LAS VEGAS (AP) — Nevada’s two U.S. senators have joined calls for an investigation of comments by the Republican Party chairman in rural Nye County that they warn could incite violence and insurrection against elected officials.
Sens. Catherine Cortez Masto and Jacky Rosen, both Democrats, said in a Monday letter to FBI Director Christopher Wray that county GOP chief Chris Zimmerman’s open letter “denies basic facts about the 2020 election and falsely claims that President (Donald) Trump — not President-elect (Joe) Biden — will be inaugurated” on Jan. 20.
“We are urging that the threats described in this letter be taken seriously,” the senators said after pointing to the storming of the U.S. Capitol last week Trump loyalists, and the deaths of six people.
“The letter describes being in a ‘battle for our republic’ and ends by saying that, ‘It’s 1776 all over again!’ ” the letter to Wray said.
Zimmerman did not immediately respond Tuesday to an email request for comment.
“Let me be clear: Trump will be president for another four years,” he wrote in the unsigned Friday letter posted on the party website and the internet. “Biden will not be president.”
“Now the American public is awake and ready to take back their long forgotten responsibilities to hold the elected officials accountable,” the message said. “I have heard from many of you how upset you are with the obvious and willful disregard for the truth and for justice.”
In a follow-up posted Sunday, Zimmerman acknowledged authorship and said he had been barraged with calls and emails.
“Nye County has always been Trump country, so we don’t see it as out of the ordinary to believe our president when he says he will never give up,” his Sunday message said. “There was nothing in the letter that included, implied or supported anything seditious.”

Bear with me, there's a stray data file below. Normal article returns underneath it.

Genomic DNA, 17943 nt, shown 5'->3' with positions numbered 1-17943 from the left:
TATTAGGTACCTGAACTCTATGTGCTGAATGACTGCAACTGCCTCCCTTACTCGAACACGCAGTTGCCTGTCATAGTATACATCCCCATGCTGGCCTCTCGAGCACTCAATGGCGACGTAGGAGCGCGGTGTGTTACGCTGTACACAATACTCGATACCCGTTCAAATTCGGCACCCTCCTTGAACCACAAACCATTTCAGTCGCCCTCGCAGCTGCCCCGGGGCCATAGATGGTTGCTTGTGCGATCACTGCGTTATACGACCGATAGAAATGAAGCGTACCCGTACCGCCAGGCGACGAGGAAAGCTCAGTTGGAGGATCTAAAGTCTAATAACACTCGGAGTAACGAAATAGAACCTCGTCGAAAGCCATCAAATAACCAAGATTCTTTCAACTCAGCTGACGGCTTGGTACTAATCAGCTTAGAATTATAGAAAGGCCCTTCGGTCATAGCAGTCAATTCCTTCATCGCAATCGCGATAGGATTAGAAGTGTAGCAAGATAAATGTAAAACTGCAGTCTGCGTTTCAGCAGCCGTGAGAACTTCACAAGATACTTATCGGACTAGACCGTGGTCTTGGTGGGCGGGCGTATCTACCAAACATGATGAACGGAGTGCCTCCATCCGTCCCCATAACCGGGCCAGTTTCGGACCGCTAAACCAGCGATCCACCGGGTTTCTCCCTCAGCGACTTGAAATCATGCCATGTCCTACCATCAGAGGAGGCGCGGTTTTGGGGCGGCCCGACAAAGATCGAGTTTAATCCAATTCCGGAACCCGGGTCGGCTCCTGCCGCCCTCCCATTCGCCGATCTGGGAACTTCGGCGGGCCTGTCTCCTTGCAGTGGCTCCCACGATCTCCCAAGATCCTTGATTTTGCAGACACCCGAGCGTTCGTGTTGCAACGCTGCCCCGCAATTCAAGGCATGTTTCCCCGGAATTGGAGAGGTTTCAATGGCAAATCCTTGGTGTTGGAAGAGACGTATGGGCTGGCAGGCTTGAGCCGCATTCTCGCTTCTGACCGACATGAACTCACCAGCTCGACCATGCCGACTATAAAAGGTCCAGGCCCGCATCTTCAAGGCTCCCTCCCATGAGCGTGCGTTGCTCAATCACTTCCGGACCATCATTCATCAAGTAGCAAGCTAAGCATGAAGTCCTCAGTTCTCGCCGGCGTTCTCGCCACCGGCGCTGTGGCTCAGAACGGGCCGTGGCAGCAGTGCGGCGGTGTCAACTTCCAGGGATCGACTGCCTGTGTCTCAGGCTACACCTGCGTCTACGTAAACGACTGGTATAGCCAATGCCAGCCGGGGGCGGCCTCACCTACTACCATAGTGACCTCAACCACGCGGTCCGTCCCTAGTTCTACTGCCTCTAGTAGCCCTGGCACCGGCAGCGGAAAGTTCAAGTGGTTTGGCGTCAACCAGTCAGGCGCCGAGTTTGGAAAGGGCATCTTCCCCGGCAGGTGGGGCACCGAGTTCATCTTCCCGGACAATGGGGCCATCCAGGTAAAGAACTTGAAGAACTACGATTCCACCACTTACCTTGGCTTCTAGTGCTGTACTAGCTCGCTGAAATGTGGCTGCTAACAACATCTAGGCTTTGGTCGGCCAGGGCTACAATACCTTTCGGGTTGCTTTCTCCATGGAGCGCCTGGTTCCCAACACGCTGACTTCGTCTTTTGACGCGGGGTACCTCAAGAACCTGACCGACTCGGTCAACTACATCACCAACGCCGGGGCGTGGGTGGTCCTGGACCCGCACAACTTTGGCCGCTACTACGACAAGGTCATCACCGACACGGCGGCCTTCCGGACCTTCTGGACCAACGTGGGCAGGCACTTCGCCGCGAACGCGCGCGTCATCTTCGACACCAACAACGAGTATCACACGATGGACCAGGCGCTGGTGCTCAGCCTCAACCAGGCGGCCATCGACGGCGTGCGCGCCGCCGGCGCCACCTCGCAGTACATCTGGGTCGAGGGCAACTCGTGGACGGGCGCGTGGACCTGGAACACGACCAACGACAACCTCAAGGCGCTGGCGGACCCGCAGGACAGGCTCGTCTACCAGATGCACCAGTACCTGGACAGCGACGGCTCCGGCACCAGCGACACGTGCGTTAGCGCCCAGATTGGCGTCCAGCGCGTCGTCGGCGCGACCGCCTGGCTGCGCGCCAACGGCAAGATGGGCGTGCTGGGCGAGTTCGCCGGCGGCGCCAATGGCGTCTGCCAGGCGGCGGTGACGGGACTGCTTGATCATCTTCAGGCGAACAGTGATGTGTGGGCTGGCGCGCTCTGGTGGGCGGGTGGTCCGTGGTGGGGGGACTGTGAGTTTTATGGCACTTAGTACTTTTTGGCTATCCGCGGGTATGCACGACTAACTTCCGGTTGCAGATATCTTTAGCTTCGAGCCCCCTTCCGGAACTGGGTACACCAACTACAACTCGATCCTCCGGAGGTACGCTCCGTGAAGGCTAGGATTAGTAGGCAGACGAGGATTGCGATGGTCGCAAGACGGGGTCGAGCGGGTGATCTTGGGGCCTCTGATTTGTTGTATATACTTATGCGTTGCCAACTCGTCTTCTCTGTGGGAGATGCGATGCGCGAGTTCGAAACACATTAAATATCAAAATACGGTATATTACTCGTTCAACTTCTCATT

Nevada’s governor and state attorney general also criticized Zimmerman’s comments, along with U.S. Rep. Steven Horsford, who represents the sprawling rural county. All are Democrats.
“I’m calling on my Republican colleagues to condemn Zimmerman’s letter, affirm the election results, and reject any and all forms of insurrection against our federal government,” Horsford said on Twitter.
Gov. Steve Sisolak termed Zimmerman’s letter “an embarrassment to the entire state” and declared Monday that “false allegations against the integrity of the election … need to end.”
“Do I condemn it? You bet I condemn it,” the governor said during a televised news conference called to talk about coronavirus vaccinations.
“Language from party officials and community leaders that incite insurrection and violent uprisings and promote blatant falsehoods are especially dangerous at a time like this,” he said.
Sandra Breault, FBI spokeswoman in Las Vegas, said she could not confirm or deny an investigation. But she added, “We take all reports of threats seriously and work with our law enforcement partners to protect the public.”
Nye County is home to Nevada’s vast former nuclear proving ground. Its biggest town is Pahrump, with about 37,000 residents about an hour drive west of Las Vegas. Trump drew more than 69% of the 25,000 votes cast in the county during the November presidential election.
County elected officials including the district attorney, Chris Arabia, and the County Commission issued statements Monday distancing themselves from Zimmerman’s comments.
Arabia said he believed the political party chairman did not incite violence and his comments were protected by the First Amendment right to free speech.
“Regardless of what you may have heard or read,” Arabia said, “people should know that Sheriff (Sharon) Wehrly and I are unaware of anyone in Nye County planning political violence or any illegal action against any political opponents or governments, either here or outside the county.”
Associated Press reporters Michelle L. Price in Las Vegas and Sam Metz in Carson City, Nevada, contributed to this report. Metz is a corps member for the Associated Press/Report for America Statehouse News Initiative. Report for America is a nonprofit national service program that places journalists in local newsrooms to report on undercovered issues.